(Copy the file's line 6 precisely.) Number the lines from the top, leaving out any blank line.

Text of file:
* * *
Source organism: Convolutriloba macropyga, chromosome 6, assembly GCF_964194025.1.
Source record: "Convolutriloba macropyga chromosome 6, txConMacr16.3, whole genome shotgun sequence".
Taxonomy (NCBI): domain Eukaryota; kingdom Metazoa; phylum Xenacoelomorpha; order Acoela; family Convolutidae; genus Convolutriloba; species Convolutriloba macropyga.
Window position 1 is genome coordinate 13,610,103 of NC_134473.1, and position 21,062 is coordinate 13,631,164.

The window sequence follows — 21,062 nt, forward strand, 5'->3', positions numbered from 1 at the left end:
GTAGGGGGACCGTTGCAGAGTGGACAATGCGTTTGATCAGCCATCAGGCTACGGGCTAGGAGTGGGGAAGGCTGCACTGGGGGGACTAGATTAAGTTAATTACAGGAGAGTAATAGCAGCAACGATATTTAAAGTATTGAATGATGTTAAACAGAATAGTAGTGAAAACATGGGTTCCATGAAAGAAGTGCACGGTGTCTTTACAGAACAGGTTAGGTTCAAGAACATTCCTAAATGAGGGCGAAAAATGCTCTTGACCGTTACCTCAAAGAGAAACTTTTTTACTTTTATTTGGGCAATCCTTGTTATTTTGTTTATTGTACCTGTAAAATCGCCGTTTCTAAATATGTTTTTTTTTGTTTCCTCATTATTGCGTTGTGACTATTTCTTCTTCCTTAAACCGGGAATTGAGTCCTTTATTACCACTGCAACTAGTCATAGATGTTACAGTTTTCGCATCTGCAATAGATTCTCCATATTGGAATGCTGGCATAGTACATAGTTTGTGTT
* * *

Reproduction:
GTAGGGGGACCGTTGCAGAGTGGACAATGCGTTTGATCAGCCATCAGGCTACGGGCTAGGAGTGGGGAAGGCTGCACTGGGGGGACTAGATTAAGTTAATTACAGGAGAGTAATAGCAGCAACGATATTTAAAGTATTGAATGATGTTAAACAGAATAGTAGTGAAAACATGGGTTCCATGAAAGAAGTGCACGGTGTCTTTACAGAACAGGTTAGGTTCAAGAACATTCCTAAATGAGGGCGAAAAATGCTCTTGACCGTTACCTCAAAGAGAAACTTTTTTACTTTTATTTGGGCAATCCTTGTTATTTTGTTTATTGTACCTGTAAAATCGCCGTTTCTAAATATGTTTTTTTTTGTTTCCTCATTATTGCGTTGTGACTATTTCTTCTTCCTTAAACCGGGAATTGAGTCCTTTATTACCACTGCAACTAGTCATAGATGTTACAGTTTTCGCATCTGCAATAGATTCTCCATATTGGAATGCTGGCATAGTACATAGTTTGTGTT